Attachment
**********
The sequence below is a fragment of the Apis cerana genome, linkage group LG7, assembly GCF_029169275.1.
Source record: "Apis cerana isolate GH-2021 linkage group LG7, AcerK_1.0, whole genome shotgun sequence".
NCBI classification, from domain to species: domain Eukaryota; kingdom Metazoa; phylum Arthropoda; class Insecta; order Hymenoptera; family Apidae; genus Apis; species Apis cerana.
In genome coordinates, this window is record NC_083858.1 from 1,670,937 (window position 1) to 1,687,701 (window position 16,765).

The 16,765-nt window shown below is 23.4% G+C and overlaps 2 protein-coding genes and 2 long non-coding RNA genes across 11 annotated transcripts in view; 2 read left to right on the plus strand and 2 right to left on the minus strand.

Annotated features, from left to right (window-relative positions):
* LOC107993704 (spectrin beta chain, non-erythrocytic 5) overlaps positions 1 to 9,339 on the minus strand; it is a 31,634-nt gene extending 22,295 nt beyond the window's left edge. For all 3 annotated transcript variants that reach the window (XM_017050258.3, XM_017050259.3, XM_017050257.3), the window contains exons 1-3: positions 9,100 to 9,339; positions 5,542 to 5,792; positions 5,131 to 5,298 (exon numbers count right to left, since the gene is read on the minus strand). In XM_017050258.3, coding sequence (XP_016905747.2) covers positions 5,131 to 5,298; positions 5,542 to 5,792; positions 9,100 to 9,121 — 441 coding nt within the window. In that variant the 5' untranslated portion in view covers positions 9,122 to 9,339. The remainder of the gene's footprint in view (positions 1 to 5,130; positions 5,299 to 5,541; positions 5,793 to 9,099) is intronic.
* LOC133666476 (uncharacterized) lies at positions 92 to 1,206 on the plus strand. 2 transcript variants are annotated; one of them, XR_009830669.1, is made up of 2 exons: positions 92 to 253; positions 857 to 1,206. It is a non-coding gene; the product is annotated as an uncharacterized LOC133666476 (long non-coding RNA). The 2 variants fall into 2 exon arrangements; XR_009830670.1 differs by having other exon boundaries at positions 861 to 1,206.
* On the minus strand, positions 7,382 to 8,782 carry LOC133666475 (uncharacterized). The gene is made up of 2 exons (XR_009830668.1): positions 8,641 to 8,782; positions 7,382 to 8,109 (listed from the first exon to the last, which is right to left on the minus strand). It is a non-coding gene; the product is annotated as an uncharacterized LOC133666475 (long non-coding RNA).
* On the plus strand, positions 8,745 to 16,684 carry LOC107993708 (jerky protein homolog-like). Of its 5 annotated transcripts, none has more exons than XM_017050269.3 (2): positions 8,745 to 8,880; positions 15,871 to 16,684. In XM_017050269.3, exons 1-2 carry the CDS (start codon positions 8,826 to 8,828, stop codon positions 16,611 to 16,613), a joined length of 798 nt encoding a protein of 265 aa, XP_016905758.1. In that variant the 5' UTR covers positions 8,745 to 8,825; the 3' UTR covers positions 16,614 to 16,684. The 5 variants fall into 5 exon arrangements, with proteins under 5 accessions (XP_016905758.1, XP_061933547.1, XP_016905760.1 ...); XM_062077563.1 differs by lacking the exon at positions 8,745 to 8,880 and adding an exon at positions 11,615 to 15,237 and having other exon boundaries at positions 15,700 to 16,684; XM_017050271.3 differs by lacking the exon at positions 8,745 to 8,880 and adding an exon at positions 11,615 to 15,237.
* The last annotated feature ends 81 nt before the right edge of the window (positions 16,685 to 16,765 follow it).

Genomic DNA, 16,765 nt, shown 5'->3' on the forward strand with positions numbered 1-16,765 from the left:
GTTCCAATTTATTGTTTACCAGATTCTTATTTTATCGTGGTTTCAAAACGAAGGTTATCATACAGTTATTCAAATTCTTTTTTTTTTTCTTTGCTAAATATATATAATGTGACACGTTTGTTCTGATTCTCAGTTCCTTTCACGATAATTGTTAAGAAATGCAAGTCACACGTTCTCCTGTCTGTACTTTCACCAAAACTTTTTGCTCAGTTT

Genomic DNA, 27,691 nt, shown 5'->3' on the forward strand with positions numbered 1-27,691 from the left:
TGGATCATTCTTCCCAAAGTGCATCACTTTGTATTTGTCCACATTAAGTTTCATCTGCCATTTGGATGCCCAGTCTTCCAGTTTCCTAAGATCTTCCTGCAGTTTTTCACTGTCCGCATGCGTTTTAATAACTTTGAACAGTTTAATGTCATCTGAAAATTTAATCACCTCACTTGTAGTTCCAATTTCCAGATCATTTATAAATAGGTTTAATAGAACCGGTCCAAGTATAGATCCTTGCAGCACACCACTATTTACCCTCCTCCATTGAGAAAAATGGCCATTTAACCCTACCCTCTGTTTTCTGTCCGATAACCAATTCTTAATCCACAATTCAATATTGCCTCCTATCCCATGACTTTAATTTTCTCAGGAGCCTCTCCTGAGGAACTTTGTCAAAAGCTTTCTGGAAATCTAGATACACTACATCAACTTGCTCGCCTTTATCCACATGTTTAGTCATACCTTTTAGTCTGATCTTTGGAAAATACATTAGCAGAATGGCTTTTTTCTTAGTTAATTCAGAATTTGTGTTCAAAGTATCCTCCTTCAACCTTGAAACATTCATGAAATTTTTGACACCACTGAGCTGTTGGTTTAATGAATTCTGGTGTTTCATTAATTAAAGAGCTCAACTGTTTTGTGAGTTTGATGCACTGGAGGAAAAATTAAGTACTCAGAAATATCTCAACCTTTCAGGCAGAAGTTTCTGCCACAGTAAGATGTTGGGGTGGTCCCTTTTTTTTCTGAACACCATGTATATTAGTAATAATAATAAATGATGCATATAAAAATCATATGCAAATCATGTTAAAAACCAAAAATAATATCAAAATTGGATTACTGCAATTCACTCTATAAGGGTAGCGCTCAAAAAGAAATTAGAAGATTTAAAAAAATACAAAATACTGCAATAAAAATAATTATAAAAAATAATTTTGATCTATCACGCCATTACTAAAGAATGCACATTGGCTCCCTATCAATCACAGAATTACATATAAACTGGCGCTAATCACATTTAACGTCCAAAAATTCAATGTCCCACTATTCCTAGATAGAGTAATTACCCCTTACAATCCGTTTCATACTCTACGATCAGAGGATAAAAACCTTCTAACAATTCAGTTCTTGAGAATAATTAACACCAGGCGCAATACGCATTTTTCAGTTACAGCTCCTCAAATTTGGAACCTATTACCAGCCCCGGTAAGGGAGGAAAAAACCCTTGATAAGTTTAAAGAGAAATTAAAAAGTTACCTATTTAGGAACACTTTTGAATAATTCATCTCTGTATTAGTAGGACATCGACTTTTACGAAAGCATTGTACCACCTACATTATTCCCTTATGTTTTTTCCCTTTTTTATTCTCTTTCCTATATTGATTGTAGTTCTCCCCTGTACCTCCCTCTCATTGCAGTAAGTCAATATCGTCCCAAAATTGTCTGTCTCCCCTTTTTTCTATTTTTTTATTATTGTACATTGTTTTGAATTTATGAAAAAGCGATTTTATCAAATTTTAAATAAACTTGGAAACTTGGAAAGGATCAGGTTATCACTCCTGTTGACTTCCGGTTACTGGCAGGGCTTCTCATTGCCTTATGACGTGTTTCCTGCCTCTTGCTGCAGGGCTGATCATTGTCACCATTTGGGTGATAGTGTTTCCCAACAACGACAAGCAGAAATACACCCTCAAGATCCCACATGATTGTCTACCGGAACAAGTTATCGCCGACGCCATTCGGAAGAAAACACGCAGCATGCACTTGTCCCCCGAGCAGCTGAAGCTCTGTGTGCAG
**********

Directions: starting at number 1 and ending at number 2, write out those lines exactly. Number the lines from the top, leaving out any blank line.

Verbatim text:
The sequence below is a fragment of the Apis cerana genome, linkage group LG7, assembly GCF_029169275.1.
Source record: "Apis cerana isolate GH-2021 linkage group LG7, AcerK_1.0, whole genome shotgun sequence".